Pennsylvania Cops Abusing A Bad Law To Arrest People For Saying Angry Things To Them
from the but-people-actually-hate-us,-they-exclaimed-with-their-guns-at-low-ready dept
If you ever need a bad law abused, just look for a police officer. The police like to steer clear of knowledge whenever possible because it helps them out when legal liability is on the line. Qualified immunity rewards cops who work hard to make sure they don’t know the laws they’re enforcing. But when it comes to laws officers can use to punish those who fail to show them the respect they think they’re owed, officers know those inside and out.
Legislators have made things worse by passing “Blue Lives Matter” laws that grant extra legal protections to a class of Americans no one but cops think is a class routinely subject to oppression or bias. While a “Blue Lives Matter” law makes it easier to intimidate the general public, it’s not a necessity. Officers have used bad laws — like criminal defamation — to hassle and silence critics.
Over in Pennsylvania, a hate crime law crafted to protect ethnic and religious groups is being used by cops to arrest people for calling cops the sort of things cops get called all the time.
On Sept. 23, 2016, Robbie Sanderson, a 52-year-old Black man from North Carolina, was arrested for retail theft by in Crafton, a small town near Pittsburgh.
During the arrest, Sanderson called police “Nazis,” “skinheads” and “Gestapo,” according to an affidavit of probable cause filed by the Crafton Borough police.
For that, he was charged with a hate crime.
Someone needs to explain to these cops they’re not an ethnic or religious group. They’re just cops. It’s not a race or a religion, no matter how much law enforcement tries to set itself apart from the people it’s supposed to be serving. Being called a “Nazi” is not “ethnic intimidation.” Neither are the following examples provided by The Appeal, even if the language used actually seems to fit better with the legislative intent.
In January that year, Sannetta Amoroso, a 43-year-old Black woman from Pittsburgh, was charged with multiple counts of first-degree felony ethnic intimidation by McKees Rocks police Officer Brandy Harcha. According to police, Amoroso became angry while trying to report a crime and said “I’m going to kill all you white bitches” and “death to all you white bitches.”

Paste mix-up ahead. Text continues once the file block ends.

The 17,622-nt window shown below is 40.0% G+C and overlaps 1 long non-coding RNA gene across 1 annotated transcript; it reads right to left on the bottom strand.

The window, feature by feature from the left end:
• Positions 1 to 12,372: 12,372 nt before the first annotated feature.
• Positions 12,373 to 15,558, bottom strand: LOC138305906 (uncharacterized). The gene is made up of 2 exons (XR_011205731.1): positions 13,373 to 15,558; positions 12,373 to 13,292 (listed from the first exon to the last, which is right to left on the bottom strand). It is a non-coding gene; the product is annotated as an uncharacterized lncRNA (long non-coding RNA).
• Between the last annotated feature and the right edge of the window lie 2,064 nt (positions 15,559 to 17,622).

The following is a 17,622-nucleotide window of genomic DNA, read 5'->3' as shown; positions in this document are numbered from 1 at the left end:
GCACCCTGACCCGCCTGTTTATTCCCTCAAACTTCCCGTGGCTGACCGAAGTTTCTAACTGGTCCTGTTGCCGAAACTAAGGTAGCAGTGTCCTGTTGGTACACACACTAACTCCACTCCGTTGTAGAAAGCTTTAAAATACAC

Then in June, Pennsylvania State Police Trooper Robert Wareham charged Steven Ray Oller, 47, of Chambersburg, with misdemeanor ethnic intimidation for threatening officers and using a racial slur directed at a Latinx trooper during an arrest for suspected DUI.
And in August, Trooper James Welsh of the state police charged Seneca Anthony Payne, a 39-year-old Bucks County man, with misdemeanor ethnic intimidation. Payne allegedly called an officer a “Gandhi motherfucker” during a welfare check at Payne’s home.
For what it’s worth, state prosecutors seem more lawsuit-averse than these officers. The “ethnic intimidation” charges were dropped in all four cases. But here’s the thing: the same departments charging these people with “ethnic intimidation” are too cowardly to include their misuse of a law in the official paperwork. As The Appeal reports, all of these departments claimed no hate crimes occurred in their jurisdictions despite booking these arrestees for hate crimes.
If a law written in a way that can be construed to cover actions law enforcement normally wouldn’t consider crimes, it will be used to generate additional charges for arrestees. Cops know the laws far better than they claim in court. They like the grey area that allows suspicionless stops and pat downs, but absolute love the minutia that can turn normal reactions to police presence into an arrestable crime.